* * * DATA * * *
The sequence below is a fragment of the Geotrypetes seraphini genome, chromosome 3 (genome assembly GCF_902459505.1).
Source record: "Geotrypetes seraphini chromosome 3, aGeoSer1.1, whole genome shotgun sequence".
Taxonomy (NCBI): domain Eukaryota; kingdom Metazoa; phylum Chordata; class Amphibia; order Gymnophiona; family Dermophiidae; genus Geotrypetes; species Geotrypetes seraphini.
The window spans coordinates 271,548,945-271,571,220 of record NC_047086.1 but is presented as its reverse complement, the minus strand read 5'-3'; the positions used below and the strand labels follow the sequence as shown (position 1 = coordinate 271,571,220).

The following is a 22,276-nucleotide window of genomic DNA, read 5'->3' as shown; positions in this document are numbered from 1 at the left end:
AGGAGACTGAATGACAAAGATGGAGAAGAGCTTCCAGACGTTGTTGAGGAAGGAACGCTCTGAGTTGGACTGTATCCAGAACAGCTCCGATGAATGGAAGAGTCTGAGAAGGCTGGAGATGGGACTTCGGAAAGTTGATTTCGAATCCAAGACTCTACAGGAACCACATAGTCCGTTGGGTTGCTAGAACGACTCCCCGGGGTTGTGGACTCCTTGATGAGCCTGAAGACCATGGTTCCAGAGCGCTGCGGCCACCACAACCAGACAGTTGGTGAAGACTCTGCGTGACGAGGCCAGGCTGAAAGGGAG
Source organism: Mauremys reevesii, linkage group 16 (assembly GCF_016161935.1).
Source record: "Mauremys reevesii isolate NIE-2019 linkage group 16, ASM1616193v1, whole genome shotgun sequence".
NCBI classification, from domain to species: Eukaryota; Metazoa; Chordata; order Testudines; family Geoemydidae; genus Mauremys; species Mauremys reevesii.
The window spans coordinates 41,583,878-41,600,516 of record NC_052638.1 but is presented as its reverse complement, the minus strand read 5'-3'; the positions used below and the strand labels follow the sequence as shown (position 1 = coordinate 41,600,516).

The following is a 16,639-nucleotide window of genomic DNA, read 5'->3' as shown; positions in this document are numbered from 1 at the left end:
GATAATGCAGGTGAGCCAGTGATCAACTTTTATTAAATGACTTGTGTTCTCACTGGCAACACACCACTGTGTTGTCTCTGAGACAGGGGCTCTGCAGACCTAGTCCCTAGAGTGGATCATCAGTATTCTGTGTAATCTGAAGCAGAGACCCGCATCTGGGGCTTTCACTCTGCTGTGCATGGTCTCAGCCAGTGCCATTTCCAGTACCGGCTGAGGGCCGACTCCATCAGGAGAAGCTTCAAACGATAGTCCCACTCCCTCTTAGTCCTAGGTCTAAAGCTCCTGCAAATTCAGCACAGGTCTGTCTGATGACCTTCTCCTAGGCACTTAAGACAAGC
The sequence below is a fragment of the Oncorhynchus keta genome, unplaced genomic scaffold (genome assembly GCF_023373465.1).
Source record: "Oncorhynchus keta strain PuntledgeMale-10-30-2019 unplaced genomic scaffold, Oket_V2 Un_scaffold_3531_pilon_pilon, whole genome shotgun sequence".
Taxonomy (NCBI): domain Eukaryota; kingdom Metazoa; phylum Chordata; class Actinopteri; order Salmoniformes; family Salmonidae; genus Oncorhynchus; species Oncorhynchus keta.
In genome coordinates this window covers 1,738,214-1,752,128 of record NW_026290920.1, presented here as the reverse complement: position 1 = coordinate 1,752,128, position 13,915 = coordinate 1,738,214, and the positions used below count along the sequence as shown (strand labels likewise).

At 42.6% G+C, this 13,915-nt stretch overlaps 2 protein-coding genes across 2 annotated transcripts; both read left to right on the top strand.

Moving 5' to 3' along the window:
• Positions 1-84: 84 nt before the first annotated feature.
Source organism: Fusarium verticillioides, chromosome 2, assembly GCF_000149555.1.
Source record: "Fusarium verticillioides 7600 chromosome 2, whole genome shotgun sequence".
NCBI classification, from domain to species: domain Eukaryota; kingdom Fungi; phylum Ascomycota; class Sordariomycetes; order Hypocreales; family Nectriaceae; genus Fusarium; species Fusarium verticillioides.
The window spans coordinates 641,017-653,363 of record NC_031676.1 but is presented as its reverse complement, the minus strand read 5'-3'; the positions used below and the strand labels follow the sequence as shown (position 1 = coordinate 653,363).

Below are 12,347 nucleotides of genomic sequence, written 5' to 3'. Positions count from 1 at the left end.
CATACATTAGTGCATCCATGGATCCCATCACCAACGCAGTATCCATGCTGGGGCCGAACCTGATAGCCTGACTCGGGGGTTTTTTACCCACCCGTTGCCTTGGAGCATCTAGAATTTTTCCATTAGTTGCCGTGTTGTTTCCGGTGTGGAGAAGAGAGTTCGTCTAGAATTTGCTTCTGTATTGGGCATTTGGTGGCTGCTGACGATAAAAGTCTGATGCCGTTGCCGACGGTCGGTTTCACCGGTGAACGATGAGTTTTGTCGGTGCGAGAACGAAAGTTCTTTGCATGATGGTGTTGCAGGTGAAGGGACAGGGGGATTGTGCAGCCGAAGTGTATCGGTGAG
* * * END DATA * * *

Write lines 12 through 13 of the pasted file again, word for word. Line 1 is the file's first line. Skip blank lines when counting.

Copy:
GATAATGCAGGTGAGCCAGTGATCAACTTTTATTAAATGACTTGTGTTCTCACTGGCAACACACCACTGTGTTGTCTCTGAGACAGGGGCTCTGCAGACCTAGTCCCTAGAGTGGATCATCAGTATTCTGTGTAATCTGAAGCAGAGACCCGCATCTGGGGCTTTCACTCTGCTGTGCATGGTCTCAGCCAGTGCCATTTCCAGTACCGGCTGAGGGCCGACTCCATCAGGAGAAGCTTCAAACGATAGTCCCACTCCCTCTTAGTCCTAGGTCTAAAGCTCCTGCAAATTCAGCACAGGTCTGTCTGATGACCTTCTCCTAGGCACTTAAGACAAGC
The sequence below is a fragment of the Oncorhynchus keta genome, unplaced genomic scaffold (genome assembly GCF_023373465.1).